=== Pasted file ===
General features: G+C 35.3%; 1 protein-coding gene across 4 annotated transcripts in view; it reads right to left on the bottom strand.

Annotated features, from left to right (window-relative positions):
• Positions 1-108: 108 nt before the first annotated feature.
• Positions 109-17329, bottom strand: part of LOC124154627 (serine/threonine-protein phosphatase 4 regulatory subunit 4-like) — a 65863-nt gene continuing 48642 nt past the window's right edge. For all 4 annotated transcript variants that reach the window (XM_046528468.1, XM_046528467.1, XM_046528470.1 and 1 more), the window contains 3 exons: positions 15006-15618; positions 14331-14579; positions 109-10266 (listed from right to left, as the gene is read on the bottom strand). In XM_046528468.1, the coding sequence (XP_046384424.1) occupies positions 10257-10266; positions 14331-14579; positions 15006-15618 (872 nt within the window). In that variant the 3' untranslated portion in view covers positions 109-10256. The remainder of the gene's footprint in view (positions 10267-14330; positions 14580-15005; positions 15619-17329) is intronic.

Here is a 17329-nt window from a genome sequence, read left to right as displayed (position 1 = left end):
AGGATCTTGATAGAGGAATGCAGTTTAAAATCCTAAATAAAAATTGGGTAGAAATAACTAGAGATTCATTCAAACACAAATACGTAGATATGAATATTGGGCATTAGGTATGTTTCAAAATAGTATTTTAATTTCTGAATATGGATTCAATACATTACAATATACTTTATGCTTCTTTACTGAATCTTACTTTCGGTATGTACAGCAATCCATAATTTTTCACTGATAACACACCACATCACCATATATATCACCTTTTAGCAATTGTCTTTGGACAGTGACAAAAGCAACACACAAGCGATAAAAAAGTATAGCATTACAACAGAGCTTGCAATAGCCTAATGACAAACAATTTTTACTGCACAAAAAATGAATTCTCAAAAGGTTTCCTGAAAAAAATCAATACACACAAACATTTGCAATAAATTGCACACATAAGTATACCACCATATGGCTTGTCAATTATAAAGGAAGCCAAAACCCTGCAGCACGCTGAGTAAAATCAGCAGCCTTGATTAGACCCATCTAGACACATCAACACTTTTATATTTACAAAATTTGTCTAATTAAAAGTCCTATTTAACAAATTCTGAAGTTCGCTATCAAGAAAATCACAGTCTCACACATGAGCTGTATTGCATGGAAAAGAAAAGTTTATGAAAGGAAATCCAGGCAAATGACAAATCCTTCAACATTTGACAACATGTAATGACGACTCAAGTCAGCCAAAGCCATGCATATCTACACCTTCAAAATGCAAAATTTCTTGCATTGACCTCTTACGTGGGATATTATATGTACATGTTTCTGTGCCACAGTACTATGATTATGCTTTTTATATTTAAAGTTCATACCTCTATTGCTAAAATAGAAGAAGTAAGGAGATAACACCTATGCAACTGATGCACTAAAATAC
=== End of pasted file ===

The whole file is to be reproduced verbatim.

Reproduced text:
General features: G+C 35.3%; 1 protein-coding gene across 4 annotated transcripts in view; it reads right to left on the bottom strand.

Annotated features, from left to right (window-relative positions):
• Positions 1-108: 108 nt before the first annotated feature.
• Positions 109-17329, bottom strand: part of LOC124154627 (serine/threonine-protein phosphatase 4 regulatory subunit 4-like) — a 65863-nt gene continuing 48642 nt past the window's right edge. For all 4 annotated transcript variants that reach the window (XM_046528468.1, XM_046528467.1, XM_046528470.1 and 1 more), the window contains 3 exons: positions 15006-15618; positions 14331-14579; positions 109-10266 (listed from right to left, as the gene is read on the bottom strand). In XM_046528468.1, the coding sequence (XP_046384424.1) occupies positions 10257-10266; positions 14331-14579; positions 15006-15618 (872 nt within the window). In that variant the 3' untranslated portion in view covers positions 109-10256. The remainder of the gene's footprint in view (positions 10267-14330; positions 14580-15005; positions 15619-17329) is intronic.

Here is a 17329-nt window from a genome sequence, read left to right as displayed (position 1 = left end):
AGGATCTTGATAGAGGAATGCAGTTTAAAATCCTAAATAAAAATTGGGTAGAAATAACTAGAGATTCATTCAAACACAAATACGTAGATATGAATATTGGGCATTAGGTATGTTTCAAAATAGTATTTTAATTTCTGAATATGGATTCAATACATTACAATATACTTTATGCTTCTTTACTGAATCTTACTTTCGGTATGTACAGCAATCCATAATTTTTCACTGATAACACACCACATCACCATATATATCACCTTTTAGCAATTGTCTTTGGACAGTGACAAAAGCAACACACAAGCGATAAAAAAGTATAGCATTACAACAGAGCTTGCAATAGCCTAATGACAAACAATTTTTACTGCACAAAAAATGAATTCTCAAAAGGTTTCCTGAAAAAAATCAATACACACAAACATTTGCAATAAATTGCACACATAAGTATACCACCATATGGCTTGTCAATTATAAAGGAAGCCAAAACCCTGCAGCACGCTGAGTAAAATCAGCAGCCTTGATTAGACCCATCTAGACACATCAACACTTTTATATTTACAAAATTTGTCTAATTAAAAGTCCTATTTAACAAATTCTGAAGTTCGCTATCAAGAAAATCACAGTCTCACACATGAGCTGTATTGCATGGAAAAGAAAAGTTTATGAAAGGAAATCCAGGCAAATGACAAATCCTTCAACATTTGACAACATGTAATGACGACTCAAGTCAGCCAAAGCCATGCATATCTACACCTTCAAAATGCAAAATTTCTTGCATTGACCTCTTACGTGGGATATTATATGTACATGTTTCTGTGCCACAGTACTATGATTATGCTTTTTATATTTAAAGTTCATACCTCTATTGCTAAAATAGAAGAAGTAAGGAGATAACACCTATGCAACTGATGCACTAAAATAC